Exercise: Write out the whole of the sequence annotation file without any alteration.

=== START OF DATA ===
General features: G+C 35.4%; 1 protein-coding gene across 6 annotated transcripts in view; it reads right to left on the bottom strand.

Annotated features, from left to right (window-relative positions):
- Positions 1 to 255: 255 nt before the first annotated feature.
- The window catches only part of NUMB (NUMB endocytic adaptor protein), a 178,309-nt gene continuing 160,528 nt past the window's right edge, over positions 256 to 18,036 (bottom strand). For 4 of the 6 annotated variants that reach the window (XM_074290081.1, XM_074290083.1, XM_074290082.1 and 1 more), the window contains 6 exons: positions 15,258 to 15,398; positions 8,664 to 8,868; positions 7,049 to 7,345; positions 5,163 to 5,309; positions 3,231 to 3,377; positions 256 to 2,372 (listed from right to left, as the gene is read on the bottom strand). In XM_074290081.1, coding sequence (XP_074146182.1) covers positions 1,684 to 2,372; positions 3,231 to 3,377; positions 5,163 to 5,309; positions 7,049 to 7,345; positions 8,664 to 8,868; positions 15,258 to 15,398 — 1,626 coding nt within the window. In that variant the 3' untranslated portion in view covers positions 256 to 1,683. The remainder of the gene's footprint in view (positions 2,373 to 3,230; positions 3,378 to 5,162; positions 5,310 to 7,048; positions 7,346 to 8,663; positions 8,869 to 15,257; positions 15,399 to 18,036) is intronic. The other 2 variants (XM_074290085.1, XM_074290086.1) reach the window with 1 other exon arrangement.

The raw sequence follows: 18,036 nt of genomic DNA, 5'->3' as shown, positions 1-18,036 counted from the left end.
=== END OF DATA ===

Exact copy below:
General features: G+C 35.4%; 1 protein-coding gene across 6 annotated transcripts in view; it reads right to left on the bottom strand.

Annotated features, from left to right (window-relative positions):
- Positions 1 to 255: 255 nt before the first annotated feature.
- The window catches only part of NUMB (NUMB endocytic adaptor protein), a 178,309-nt gene continuing 160,528 nt past the window's right edge, over positions 256 to 18,036 (bottom strand). For 4 of the 6 annotated variants that reach the window (XM_074290081.1, XM_074290083.1, XM_074290082.1 and 1 more), the window contains 6 exons: positions 15,258 to 15,398; positions 8,664 to 8,868; positions 7,049 to 7,345; positions 5,163 to 5,309; positions 3,231 to 3,377; positions 256 to 2,372 (listed from right to left, as the gene is read on the bottom strand). In XM_074290081.1, coding sequence (XP_074146182.1) covers positions 1,684 to 2,372; positions 3,231 to 3,377; positions 5,163 to 5,309; positions 7,049 to 7,345; positions 8,664 to 8,868; positions 15,258 to 15,398 — 1,626 coding nt within the window. In that variant the 3' untranslated portion in view covers positions 256 to 1,683. The remainder of the gene's footprint in view (positions 2,373 to 3,230; positions 3,378 to 5,162; positions 5,310 to 7,048; positions 7,346 to 8,663; positions 8,869 to 15,257; positions 15,399 to 18,036) is intronic. The other 2 variants (XM_074290085.1, XM_074290086.1) reach the window with 1 other exon arrangement.

The raw sequence follows: 18,036 nt of genomic DNA, 5'->3' as shown, positions 1-18,036 counted from the left end.